Monday, November 26, 2012

Memoirs and Our Perception of History

I recently participated in a discussion focusing on the benefits, nature, and drawbacks of the memoir genre.  In the past decade the memoir genre has experienced a huge serge in popularity.  This serge has not been entirely smooth, controversies have surrounded many memoirs in recent years.  Perhaps, most famously James Frey's A Mission Little Pieces was exposed as being a fictional fabrication after being promoted as a truthful memoir on a variety of media outlets. The controversy surrounding Frey's use of fiction in a memoir is not a singular event, in April 2011 Greg Mortenson was sued for including potentially fabricated details in his memoir Three Cups of Tea and the content of many other memoirs has been questioned.

If nothing else these controversies tend to highlight how firmly the general public believes that literary works purported as truthful must adhere to a strict code of reality.  Based on this logic memoirs can be self serving, full of bias and pride but must not include excessive fabrications or stretching of the truth.  Memoirs present only one point of view and tend to present an edited view of a persons life -- does this make them any less of a valid literary work? Or a valid personal history? The point is debatable, but I tend to think they
 are valid on both points, they just need to be treated with care and with an understanding of their nature.

This discussion of the nature of memoirs led to me thinking about the nature of established histories.  Archives and historical records can be just as biased as memoirs.  For example, correspondence that acts as a historical record or an archival source is often fraught with contention.  A written letter only tells a specific story, the one written on the page.  What the author left out, the reasoning for including particular references, and additional context can at times be inferred but can rarely be known with certainty. 

Similarly, ledgers, statistics and other quantifiable records are not always hundred percent truthful.  Look at wartime statistics, the number of enemy kills is often approximated or exaggerated to garner wartime support.  Granted, the fallibility of these statistics often comes to light at the conclusion of war, but 100% accurate numbers often don't appear.  Another example of the fallibility of historical statistics can easily be found in the case of Residential School records.  Quarterly returns, the student lists submitted by school principals to Indian Affairs to gain a per student compensation rate, often included 'errors' which would result in the school gaining additional funding.  Students who had left the school or passed away were at times left on the official class list, gaining the school funding for a student who wasn't in attendance.  Statistics are not always the ultimate historical source when looked at in isolation.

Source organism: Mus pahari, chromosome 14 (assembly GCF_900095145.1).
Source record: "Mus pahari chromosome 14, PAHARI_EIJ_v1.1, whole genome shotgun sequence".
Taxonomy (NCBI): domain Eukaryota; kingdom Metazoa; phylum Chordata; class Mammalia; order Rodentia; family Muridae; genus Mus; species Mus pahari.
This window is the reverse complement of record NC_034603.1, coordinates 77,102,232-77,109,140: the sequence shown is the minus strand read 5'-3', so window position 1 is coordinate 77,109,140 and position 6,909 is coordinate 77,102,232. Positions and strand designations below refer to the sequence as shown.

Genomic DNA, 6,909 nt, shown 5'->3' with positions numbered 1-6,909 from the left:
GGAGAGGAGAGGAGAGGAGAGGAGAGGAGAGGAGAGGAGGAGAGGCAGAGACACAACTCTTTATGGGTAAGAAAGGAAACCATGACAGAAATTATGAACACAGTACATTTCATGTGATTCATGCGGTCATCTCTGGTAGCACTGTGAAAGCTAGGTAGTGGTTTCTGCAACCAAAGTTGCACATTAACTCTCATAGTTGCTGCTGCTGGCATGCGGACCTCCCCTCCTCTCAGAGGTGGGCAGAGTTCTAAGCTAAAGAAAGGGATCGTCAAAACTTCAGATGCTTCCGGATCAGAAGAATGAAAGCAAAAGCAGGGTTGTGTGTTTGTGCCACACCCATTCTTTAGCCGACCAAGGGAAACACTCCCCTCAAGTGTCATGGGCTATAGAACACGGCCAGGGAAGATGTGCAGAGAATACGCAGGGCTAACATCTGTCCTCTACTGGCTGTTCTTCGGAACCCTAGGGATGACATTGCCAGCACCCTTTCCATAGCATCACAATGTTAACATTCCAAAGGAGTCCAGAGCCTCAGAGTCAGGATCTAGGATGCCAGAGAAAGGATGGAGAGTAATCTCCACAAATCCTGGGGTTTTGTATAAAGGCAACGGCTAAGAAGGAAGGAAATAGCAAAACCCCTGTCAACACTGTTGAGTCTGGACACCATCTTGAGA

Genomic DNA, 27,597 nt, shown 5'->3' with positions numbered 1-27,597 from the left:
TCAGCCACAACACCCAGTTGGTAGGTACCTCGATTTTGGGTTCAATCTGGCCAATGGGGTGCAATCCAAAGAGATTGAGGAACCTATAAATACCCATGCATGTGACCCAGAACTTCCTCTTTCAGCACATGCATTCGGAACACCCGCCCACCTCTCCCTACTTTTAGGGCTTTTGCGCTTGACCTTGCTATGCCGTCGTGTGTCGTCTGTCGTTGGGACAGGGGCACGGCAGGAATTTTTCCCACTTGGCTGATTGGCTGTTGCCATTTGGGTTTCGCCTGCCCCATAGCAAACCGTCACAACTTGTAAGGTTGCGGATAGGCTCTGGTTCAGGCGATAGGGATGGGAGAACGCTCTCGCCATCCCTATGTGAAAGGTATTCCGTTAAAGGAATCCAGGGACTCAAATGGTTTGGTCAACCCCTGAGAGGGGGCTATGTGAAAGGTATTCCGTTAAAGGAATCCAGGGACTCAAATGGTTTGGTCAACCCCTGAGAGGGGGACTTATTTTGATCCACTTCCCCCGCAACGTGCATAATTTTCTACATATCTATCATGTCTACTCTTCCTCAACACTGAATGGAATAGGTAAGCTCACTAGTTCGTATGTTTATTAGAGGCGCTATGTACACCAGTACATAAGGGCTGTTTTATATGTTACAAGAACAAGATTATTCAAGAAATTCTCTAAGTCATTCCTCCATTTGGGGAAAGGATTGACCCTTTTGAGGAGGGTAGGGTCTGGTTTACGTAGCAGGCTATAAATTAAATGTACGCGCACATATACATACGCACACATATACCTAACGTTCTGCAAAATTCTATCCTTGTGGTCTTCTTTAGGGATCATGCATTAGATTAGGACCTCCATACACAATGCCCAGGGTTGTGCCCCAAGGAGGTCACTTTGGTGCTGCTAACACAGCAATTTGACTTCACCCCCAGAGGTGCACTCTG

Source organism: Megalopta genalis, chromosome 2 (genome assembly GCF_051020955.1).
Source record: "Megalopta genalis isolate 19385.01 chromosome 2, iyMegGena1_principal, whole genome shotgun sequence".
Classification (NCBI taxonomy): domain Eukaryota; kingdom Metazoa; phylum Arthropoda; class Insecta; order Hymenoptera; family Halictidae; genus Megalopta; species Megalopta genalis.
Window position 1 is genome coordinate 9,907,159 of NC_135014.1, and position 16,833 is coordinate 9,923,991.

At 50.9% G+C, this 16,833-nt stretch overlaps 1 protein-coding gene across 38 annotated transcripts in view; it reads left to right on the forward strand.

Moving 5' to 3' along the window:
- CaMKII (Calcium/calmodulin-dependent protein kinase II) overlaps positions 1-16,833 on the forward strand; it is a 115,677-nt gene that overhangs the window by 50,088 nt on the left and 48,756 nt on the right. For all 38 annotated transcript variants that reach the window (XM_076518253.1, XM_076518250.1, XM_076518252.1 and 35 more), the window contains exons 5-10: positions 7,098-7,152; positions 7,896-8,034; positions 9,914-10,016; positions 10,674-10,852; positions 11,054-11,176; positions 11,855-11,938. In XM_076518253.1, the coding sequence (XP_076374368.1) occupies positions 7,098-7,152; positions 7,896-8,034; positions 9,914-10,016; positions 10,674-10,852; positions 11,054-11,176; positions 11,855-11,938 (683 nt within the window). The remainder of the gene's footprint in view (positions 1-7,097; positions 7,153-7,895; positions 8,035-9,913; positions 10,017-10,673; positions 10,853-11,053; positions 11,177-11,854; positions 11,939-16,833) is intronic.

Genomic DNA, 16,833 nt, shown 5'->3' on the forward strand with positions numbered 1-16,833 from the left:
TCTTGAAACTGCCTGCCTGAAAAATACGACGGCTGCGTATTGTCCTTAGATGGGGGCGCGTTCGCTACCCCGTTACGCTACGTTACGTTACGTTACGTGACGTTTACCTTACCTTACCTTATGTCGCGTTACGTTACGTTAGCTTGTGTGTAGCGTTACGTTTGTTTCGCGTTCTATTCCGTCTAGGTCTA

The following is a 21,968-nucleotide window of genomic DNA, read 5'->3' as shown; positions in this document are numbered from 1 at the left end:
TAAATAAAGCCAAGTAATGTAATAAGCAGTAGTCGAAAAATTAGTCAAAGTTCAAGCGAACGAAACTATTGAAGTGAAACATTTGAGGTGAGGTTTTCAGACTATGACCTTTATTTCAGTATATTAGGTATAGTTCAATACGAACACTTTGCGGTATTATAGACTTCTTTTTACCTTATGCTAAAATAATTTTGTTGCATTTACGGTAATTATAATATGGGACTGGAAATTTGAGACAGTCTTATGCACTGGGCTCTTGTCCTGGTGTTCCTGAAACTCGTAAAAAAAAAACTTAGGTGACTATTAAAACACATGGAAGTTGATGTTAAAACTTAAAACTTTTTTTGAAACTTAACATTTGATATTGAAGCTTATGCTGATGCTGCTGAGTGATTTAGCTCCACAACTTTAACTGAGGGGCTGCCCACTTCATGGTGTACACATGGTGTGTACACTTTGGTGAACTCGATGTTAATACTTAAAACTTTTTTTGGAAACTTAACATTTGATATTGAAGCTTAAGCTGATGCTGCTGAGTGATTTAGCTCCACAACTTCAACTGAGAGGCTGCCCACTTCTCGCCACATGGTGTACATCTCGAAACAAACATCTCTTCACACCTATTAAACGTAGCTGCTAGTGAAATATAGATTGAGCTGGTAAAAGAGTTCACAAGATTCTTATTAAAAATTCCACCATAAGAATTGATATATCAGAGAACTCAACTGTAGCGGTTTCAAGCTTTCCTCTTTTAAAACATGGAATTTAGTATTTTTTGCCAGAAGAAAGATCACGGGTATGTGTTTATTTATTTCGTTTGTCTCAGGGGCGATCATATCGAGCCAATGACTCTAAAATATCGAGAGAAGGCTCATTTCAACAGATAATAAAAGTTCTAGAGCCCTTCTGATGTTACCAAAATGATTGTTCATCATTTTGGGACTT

Additionally, archives, museums and formal histories are not the be all and end all of history.  Selection procedures and display policies all impact what history is kept, recorded, and presented.  Visitors to a historic site are seeing a curated presentation of the past.  It is physically impossible to keep or display everything.  Researchers and the general public need to be aware that just because something isn't prominently display or well represented in an archival collection, doesn't mean that it didn't happen or impact historical events.  

Most records and perceptions of the past have some kind of inherent bias.  Personal correspondence, official business records, government records, etc may all contain underlying motives that aren't apparent at first glance.  Contextual analysis and examining documents in an inclusive manner can help bring about the most representative truths from documents.  Looking at history from a variety of vantage points helps expose hidden aspects of the past and helps drive further historical research. 

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